NGOs renew call on gender-based violence at work in Cambodia

PHNOM PENH (The Phnom Penh Post/ANN) - To resolve 11 concerns  regarding gender-based violence at work and the protection of workers’ fundamental freedoms and rights, the NGOs renewed their call to the government.

NGOs renewed their call to the government to resolve 11 concerns
regarding gender-based violence at work and the protection of workers’
fundamental freedoms and rights.

In a joint statement released on Sunday, 21 local civil society
organisations called on various government ministries and institutions
to act in response to women’s needs. The call was a part of the 16-day Activism Against Gender-Based Violence campaign.

The NGOs said they had already petitioned the government twice
– during International Women’s Day in March and International Labour
Day in May – but the issues have remained unresolved.

Among the 11 points raised are the inclusion of nurseries in the
workplace and community-based kindergarten facilities in every commune; a
one-stop service centre for victims of domestic violence;
implementation of the International Labour Organisation’s (ILO)
Convention on Violence and Harassment at work; reforming the modes of
transportation for workers in the textile, garment and footwear sectors;
and having a minimum wage-setting mechanism to protect domestic
workers.

“There have been several cases where local authorities have
intervened only to encourage women to understand, tolerate and give
another chance to the perpetrators, thus requiring women to change their
attitude to avoid conflict, rather than bring the perpetrators to
justice,” the NGOs statement said.

They also called for the government to provide social protection for
street vendors; strengthen protection mechanisms for migrant workers;
set a minimum wage and gratuities for workers in the tourism and
construction sectors; strengthen the implementation of the law in
relation to land disputes; and increase the respect, protection and
promotion of trade union rights through amendments to the Law on Trade
Unions.

The statement said that there were currently no mechanisms or systems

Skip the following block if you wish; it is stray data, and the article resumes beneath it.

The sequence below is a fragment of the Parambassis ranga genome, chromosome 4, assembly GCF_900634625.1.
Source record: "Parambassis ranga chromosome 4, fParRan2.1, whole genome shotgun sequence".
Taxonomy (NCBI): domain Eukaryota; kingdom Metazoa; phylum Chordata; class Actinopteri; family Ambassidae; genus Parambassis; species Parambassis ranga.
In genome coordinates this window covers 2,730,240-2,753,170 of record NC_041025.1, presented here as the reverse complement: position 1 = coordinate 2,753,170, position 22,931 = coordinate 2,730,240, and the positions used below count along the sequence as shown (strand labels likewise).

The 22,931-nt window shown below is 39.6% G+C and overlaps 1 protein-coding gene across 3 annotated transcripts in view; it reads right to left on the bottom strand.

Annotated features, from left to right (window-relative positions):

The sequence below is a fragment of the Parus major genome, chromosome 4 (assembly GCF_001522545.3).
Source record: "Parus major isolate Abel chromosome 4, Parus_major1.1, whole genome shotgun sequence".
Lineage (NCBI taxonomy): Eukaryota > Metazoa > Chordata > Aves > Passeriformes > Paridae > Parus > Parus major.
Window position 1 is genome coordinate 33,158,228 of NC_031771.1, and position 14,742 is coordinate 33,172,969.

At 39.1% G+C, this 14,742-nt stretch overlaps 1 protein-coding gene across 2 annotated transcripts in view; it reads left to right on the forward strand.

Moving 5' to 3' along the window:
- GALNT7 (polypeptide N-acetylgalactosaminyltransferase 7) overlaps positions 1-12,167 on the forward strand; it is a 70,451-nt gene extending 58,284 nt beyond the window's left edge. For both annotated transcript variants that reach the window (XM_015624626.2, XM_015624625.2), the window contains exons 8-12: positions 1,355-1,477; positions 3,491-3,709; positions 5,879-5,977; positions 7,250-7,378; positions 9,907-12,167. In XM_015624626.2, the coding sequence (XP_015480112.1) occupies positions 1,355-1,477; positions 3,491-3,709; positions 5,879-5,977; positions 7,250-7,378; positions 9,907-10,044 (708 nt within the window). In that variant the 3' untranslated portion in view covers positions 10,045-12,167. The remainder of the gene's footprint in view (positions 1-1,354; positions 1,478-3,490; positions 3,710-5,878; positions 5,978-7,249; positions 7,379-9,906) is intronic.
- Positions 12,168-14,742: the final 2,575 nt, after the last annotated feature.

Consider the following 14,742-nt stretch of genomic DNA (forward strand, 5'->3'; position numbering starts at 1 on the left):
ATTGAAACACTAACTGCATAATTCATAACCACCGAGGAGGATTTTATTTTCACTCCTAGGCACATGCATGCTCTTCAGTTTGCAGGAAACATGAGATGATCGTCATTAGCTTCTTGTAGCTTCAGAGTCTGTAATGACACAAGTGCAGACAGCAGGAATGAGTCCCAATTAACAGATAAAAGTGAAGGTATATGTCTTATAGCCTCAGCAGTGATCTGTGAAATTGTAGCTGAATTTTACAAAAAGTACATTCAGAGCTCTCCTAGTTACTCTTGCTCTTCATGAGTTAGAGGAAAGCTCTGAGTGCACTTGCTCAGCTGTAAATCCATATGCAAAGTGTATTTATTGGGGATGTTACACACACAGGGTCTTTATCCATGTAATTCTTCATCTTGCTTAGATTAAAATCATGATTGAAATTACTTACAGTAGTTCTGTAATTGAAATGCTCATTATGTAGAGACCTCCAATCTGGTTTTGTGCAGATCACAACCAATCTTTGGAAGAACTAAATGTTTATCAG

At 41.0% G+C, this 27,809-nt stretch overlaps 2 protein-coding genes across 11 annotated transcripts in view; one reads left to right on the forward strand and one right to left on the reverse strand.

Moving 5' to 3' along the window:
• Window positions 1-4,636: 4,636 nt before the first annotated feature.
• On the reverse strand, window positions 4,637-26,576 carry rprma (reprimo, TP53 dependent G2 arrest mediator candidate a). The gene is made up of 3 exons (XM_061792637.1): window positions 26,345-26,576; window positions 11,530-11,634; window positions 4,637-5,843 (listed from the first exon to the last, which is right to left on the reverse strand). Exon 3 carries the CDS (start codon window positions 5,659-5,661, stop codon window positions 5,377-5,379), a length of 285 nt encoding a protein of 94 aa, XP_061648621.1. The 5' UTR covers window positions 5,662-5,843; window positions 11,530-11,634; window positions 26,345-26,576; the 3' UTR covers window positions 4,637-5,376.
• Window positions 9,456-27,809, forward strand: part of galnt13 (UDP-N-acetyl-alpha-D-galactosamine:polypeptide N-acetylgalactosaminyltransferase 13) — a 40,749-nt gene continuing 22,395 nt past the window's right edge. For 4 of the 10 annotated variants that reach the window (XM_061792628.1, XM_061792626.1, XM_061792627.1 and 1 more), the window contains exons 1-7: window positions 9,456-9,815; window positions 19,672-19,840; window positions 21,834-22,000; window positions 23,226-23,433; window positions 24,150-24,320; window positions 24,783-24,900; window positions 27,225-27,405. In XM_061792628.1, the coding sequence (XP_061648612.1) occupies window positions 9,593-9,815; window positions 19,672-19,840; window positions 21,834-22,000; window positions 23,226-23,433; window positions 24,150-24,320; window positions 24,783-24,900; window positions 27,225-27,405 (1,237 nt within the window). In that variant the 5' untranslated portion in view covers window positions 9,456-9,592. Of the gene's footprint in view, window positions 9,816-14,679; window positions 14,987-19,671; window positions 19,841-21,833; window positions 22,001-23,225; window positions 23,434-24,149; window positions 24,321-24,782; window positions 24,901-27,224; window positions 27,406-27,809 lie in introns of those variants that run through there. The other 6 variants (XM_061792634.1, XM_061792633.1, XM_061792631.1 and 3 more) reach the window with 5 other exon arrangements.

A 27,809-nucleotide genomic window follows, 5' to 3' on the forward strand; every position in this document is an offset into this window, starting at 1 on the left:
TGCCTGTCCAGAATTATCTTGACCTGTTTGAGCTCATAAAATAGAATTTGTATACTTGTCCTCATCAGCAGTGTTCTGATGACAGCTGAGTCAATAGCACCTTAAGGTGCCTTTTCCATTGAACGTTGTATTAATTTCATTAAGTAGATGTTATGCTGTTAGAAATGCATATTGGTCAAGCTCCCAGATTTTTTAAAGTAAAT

for supervising the working conditions or health and safety of migrant
workers, and there was no provision of social protection to domestic
workers overseas.

“House owners deprive women domestic migrant workers of their right
under the law to hold identification documents such as passports, as
well as their right to communicate with people over the phone,” the
statement said.

The president of the Cambodian Food and Service Workers Federation,
Ou Tep Phallin, said on Monday that the petitions submitted by the NGOs
have not been acted upon.

“There have been discussions about the Law on Trade Unions. But the
comments from the unions had not been considered when making the
amendments. So we see no positive response to all the problems that were
raised,” she said.

She said the 11-point petition listed priority issues that should be
dealt with to improve the country’s development and ensure that people
live in comfort, and have security and safety.

The workforce, consisting of factory workers, street vendors,
domestic workers, informal workers and farmers, are the veins of the
country’s economy, she said.

“Development should also address investment in human capital. If
workers feel comfortable and safe at work and are paid and protected
then this will translate to effective economic development,” Tep Phallin
said.

Several spokespersons for government institutions mentioned in the statement could not be reached for comment on Monday.

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